When I first saw For Honor at the Ubisoft press conference last week, I initially classified it as a MOBA with a medieval twist. It certainly looked the part with four main players on both sides, a horde of computer-controlled soldiers, and certain abilities and zones to conquer throughout the map. It looked interesting, but I didn't think it would capture my attention.
Boy, was I wrong, and the multiplayer demo I played put all my doubts to rest.
Before we started the actual fight, we had to pick our character. The final game will feature three types of warriors — Legions (knights), Chosen (samurai) and Warborns (Vikings), with each group containing classes with different strengths and weaknesses. For this early demo, we could only play as a knight. We were able to choose our gender as well as what the armor on our knight will look like when he or she runs into the battlefield.
We also had to run through a tutorial of how the game works, specifically around its new fighting system that the developers call the Art of Battle. One of the paramount lessons that the game consistently tells you is to always be on your guard. Literally. Holding down the L2 button activates your guard, and using the right analog stick puts your guarding stance in three different positions: left, right, and top.
This also works if you're the attacking fighter. You can choose from the same three positions to attack the opponent. Both sides will briefly see which position the other player has chosen, to give ample time to change the attacking or defensive strategy. The entire thing feels like a shooter in which you get less than a second to predict and determine which side of your opponent to attack or defend.
You only get two kinds of attacks, light and heavy, so using a combination of both while also making sure you don't get hit sounds easy enough, but in practice it becomes very difficult to master. Additionally, bringing the enemy close to his or her death allows you to activate one of two buttons to execute the dying player in a brutal and gory style.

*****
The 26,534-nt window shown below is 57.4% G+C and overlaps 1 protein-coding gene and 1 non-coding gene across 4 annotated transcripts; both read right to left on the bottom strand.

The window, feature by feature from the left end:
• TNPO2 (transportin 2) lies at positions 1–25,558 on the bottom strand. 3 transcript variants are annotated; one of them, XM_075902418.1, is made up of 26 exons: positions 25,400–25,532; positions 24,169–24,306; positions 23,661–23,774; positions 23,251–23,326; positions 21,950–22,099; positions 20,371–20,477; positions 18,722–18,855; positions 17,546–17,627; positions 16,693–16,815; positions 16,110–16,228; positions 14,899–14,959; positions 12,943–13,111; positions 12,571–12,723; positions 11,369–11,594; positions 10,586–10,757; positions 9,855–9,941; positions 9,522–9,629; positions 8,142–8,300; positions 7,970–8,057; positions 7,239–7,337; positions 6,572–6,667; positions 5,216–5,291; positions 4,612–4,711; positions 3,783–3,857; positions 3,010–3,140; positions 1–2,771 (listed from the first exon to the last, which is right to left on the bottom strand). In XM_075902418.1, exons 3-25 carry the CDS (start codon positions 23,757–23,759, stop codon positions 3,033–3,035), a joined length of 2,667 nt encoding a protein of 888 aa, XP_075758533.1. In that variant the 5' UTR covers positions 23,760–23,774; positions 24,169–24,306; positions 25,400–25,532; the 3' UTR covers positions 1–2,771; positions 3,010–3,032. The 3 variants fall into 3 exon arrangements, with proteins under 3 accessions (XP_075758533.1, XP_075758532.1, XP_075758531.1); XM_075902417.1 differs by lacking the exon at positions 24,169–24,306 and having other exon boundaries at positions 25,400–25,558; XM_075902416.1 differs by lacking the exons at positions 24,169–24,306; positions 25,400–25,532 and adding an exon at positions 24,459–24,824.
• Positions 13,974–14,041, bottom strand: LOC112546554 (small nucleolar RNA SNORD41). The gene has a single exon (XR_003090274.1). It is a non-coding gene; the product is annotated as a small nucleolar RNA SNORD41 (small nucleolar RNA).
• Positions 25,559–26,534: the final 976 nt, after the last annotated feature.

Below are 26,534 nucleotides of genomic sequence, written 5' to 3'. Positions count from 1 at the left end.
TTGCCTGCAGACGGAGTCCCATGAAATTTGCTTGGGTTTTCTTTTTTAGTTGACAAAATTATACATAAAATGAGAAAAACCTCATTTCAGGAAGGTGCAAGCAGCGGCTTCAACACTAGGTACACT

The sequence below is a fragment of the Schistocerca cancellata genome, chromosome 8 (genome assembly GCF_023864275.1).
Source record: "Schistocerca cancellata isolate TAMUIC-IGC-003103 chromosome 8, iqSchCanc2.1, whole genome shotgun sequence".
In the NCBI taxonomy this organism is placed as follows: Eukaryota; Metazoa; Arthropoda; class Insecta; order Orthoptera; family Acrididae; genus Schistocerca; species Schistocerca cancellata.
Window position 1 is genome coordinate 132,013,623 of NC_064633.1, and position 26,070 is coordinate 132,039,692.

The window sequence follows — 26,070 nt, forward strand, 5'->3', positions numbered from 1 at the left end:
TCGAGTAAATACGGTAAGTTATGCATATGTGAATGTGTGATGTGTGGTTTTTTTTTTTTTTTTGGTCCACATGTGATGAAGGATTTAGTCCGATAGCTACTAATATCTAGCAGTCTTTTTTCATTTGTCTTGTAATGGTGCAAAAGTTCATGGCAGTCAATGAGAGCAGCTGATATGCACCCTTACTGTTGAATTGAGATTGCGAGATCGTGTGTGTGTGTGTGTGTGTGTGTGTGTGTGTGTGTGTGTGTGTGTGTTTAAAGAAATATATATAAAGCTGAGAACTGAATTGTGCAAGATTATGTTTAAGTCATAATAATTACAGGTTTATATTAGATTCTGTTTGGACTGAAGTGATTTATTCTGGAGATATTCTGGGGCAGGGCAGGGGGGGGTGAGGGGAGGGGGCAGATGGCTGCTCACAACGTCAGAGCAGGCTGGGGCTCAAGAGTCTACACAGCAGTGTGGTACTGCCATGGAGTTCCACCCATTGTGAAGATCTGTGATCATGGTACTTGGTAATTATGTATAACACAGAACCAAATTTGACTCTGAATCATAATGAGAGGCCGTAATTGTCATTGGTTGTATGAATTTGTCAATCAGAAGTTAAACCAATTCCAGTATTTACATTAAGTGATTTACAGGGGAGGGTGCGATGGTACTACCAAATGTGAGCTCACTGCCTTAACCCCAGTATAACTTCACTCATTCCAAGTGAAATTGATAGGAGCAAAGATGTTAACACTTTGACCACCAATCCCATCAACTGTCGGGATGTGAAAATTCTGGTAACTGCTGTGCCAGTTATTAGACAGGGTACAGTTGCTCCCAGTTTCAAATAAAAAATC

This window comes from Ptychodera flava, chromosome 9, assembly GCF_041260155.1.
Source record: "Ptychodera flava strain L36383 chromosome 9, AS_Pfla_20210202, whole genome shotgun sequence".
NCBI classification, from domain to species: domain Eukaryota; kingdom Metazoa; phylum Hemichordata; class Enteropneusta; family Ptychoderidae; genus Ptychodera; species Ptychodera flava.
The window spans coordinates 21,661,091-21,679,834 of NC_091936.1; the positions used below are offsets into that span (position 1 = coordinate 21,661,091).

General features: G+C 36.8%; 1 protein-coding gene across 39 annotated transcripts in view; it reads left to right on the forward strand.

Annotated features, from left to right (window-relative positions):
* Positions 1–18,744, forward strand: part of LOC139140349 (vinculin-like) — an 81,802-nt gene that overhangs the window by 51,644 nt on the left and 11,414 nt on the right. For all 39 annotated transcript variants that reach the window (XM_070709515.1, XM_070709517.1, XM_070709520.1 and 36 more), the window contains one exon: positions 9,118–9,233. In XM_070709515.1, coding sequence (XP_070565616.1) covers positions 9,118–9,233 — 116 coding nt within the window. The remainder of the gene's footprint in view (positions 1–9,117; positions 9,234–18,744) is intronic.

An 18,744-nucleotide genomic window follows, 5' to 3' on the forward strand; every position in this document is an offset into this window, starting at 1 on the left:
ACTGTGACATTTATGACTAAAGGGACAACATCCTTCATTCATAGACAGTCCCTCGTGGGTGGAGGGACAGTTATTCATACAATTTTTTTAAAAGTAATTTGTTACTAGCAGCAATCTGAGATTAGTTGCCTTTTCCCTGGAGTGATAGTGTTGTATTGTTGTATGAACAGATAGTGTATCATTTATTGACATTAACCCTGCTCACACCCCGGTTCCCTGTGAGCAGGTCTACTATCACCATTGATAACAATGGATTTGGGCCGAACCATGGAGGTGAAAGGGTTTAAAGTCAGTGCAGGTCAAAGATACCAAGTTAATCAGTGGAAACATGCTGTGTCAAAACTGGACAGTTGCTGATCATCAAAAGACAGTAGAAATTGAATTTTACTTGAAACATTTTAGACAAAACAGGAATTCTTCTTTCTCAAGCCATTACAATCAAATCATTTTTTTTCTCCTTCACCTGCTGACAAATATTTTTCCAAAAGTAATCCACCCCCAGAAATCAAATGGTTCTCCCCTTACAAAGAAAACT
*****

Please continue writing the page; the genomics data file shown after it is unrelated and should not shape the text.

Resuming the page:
Other portions of the tutorial included mechanics such as taking one of the three zones, breaking an opponent's defense, and rolling away to dodge enemy attacks.
Storm The Castle
The multiplayer mode we played at E3 is called Dominion. Two teams of four players battle it out on a map containing three zones. The goal is to be the first team to reach 1,000 points. When one team reaches that milestone, the opposing team will be labeled as "Broken," which means that if the winning team kills any of the opposing players, they will not respawn.
However, all is not lost for the losing side. Taking back zones while avoiding death and killing enemies can tip the scales in your favor. Either way, the first team to eliminate the opposing four players wins the game.
My team played the role of defense as we tried to defend enemy attacks from multiple angles on the map. Because this was a completely new kind of game to all of us, there wasn't a clear advantage on either team, at least in the beginning. There were instances where one player would try to take an enemy base, but they would immediately be double-teamed by opponents waiting for someone to seize what turned out to be a deceptive opportunity. Each player also had feats or special abilities that they could use to help them out in a pinch, such as calling down arrows or instantly healing a portion of your fight for a second chance at combat.
The meat of the battle was in Zone A, in the middle of the map. The players raged on alongside a battering ram that continued to hammer away at a large gate while catapults and trebuchets fired stones and flaming projectiles. It's reminiscent of movies like Troy or Braveheart where you see large segments of combat with the main characters fighting for their lives in the thick of it.
From time to time, teams would spread out to capture the other two zones, but it always came back to the middle. Even though we all communicated over the headset as to where enemies were located or where we were going, the entire thing was hectic, with players dying left and right. It was a constant tug-of-war between the two teams as the battle continued.
At one point, my team reached 1,000 points, and we were on our way to victory. However, we lost one of our zones and lost the opportunity to permanently kill off one of the other players. Instead, the other team reached 1,000 points, and we were then considered Broken. One by one we were cut down as we tried to regain enemy-claimed zones in the hope of turning back the tide. Unfortunately, we were unsuccessful.
Completely Turned Around
As disappointed as I was that we lost a very close match, I was still very happy about the entire experience. I went into the demo as a doubter but came out as a believer in For Honor. It takes some time to get used to the gameplay, but once you get the hang of it, it's quite addictive, whether you're fighting online or in single-player mode.
The game is still very early in its development, but judging from what I saw, there's hope in For Honor. Many of today's multiplayer-based games involve modern day weapons, but a title hearkening back to a time when sword and shield ruled the battlefield is a unique take on the genre, and I can't wait to play it again.